As mentioned in my last blogpost, I had the pleasure to participate in this years DFRWS USA and present our paper. The paper and presentation can be freely viewed and downloaded here or here. Note that there is also an extended version of the paper, which can be downloaded here.
I’m happy to announce the release of several Glibc heap analysis plugins (for Linux), resp. plugins to gather information from keepassx and zsh, which are now included in the Rekall Memory Forensic Framework. This blogpost will demonstrate these plugins and explain how they can be used. More detailed information, including real world scenarios, will be released after the talk at this years DFRWS USA.
Some of you might use WebEx in their daily life. And some of you might use Linux (as I and many of us do). However, this combination often results in issues with your PC’s sound or microphone use in a WebEx session.
The problem here is that WebEx won’t run as intended with Firefox and JRE x64. But the solution is quite easy! Use the x86-versions of each.
Probably you don’t want to replace your x64 versions of either of them — and neither do I. So I wrote a little script which helps you to quickly switch to the x86 versions, while you still have the x64 versions installed. And here is how to do it:
One interesting observation we make when testing complex environments is that at the bottom of huge technology stacks, there is usually a handful of shell scripts doing interesting stuff. More often than not these helper scripts are started as part of cron jobs running as root and perform basic administrative tasks like compressing and copying log files or deleting leftover files in temporary directories. Of course, these high privileges make them an interesting target for privilege escalation attacks and one class of vulnerability we reliably encounter in shell scripts is unsafe handling of globbing or filename expansions. Continue reading “Revisiting an Old Friend: Shell Globbing”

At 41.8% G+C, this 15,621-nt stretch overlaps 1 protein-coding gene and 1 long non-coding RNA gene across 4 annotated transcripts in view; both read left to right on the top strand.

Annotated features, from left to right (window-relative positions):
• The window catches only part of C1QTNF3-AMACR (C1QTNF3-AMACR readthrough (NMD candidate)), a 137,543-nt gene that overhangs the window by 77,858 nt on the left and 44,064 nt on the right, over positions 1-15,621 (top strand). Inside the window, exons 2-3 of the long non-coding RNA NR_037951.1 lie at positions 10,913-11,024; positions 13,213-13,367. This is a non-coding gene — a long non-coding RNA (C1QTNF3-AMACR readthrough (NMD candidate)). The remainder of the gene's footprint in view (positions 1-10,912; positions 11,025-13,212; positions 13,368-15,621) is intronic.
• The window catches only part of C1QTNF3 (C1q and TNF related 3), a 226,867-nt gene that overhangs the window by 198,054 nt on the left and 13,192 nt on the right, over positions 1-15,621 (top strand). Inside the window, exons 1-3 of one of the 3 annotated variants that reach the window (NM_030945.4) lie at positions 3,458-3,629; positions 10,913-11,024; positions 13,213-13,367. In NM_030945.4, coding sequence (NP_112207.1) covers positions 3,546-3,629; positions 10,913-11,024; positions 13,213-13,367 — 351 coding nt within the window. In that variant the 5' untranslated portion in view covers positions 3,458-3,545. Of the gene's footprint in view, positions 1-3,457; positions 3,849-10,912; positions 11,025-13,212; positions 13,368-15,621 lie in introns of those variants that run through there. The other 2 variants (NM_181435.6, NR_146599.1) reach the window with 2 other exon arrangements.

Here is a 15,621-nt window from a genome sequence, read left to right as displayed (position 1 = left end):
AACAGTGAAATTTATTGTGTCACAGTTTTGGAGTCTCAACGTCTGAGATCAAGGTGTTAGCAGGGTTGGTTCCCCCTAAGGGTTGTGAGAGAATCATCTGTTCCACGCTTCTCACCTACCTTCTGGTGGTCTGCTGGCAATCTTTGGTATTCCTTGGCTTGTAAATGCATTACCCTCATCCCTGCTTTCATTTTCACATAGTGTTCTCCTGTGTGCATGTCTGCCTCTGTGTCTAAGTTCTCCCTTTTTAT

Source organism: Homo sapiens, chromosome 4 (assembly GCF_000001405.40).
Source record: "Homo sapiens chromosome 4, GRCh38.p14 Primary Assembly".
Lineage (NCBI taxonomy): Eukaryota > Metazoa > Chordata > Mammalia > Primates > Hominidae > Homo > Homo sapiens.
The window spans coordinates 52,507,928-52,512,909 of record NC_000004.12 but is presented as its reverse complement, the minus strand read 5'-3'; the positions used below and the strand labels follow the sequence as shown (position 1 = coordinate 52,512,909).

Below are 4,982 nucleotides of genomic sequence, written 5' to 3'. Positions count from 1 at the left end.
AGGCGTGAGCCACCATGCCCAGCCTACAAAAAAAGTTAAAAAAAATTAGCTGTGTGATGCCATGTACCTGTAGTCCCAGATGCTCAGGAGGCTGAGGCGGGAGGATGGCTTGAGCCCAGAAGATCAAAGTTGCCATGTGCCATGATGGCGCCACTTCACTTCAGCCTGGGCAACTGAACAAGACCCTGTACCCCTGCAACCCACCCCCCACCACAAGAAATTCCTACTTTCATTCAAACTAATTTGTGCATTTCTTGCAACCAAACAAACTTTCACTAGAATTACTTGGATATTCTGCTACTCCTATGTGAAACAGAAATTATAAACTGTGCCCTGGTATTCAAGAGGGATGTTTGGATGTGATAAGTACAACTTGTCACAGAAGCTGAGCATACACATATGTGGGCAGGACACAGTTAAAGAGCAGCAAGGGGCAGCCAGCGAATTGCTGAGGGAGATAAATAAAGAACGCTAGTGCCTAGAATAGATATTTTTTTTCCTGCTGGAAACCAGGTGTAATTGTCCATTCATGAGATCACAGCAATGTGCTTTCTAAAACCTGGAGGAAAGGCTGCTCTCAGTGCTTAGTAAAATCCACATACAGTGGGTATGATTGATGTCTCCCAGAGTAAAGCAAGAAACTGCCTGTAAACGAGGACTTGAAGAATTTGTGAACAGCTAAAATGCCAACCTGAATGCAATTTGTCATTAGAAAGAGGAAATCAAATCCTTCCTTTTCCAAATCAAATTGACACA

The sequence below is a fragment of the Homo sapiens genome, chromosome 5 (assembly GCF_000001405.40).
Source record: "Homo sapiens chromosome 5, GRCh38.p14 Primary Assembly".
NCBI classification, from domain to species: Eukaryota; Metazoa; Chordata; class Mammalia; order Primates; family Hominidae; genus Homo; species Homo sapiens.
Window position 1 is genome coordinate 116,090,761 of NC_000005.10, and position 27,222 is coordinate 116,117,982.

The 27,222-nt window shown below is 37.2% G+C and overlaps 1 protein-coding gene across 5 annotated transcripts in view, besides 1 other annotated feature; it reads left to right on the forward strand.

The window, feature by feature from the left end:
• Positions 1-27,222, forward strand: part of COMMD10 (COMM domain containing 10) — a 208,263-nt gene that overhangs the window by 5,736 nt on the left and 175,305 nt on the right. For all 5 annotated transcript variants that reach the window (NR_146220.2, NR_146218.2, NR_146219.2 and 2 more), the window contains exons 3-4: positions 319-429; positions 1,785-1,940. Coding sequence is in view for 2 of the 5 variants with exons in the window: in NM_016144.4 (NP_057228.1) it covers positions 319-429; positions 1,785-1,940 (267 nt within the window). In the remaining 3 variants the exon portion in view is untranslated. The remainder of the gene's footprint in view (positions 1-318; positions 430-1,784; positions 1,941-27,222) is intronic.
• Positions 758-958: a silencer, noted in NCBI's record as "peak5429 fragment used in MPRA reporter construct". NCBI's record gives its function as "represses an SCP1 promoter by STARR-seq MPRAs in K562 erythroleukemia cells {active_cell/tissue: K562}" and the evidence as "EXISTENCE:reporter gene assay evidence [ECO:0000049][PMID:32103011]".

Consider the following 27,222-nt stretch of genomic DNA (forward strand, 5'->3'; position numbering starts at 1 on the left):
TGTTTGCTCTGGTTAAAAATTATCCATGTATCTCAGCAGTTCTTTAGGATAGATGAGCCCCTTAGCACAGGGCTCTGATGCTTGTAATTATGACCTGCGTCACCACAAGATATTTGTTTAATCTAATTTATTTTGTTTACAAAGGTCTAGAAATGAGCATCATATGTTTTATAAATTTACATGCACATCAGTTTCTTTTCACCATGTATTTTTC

We were recently approached by a customer asking us for support along the lines of “do you have any recommendations as for strict hardening of IPv6 parameters on Linux systems?”. It turned out that the systems in question process quite sensitive data and are located in certain, not too big network segments with very high security requirements.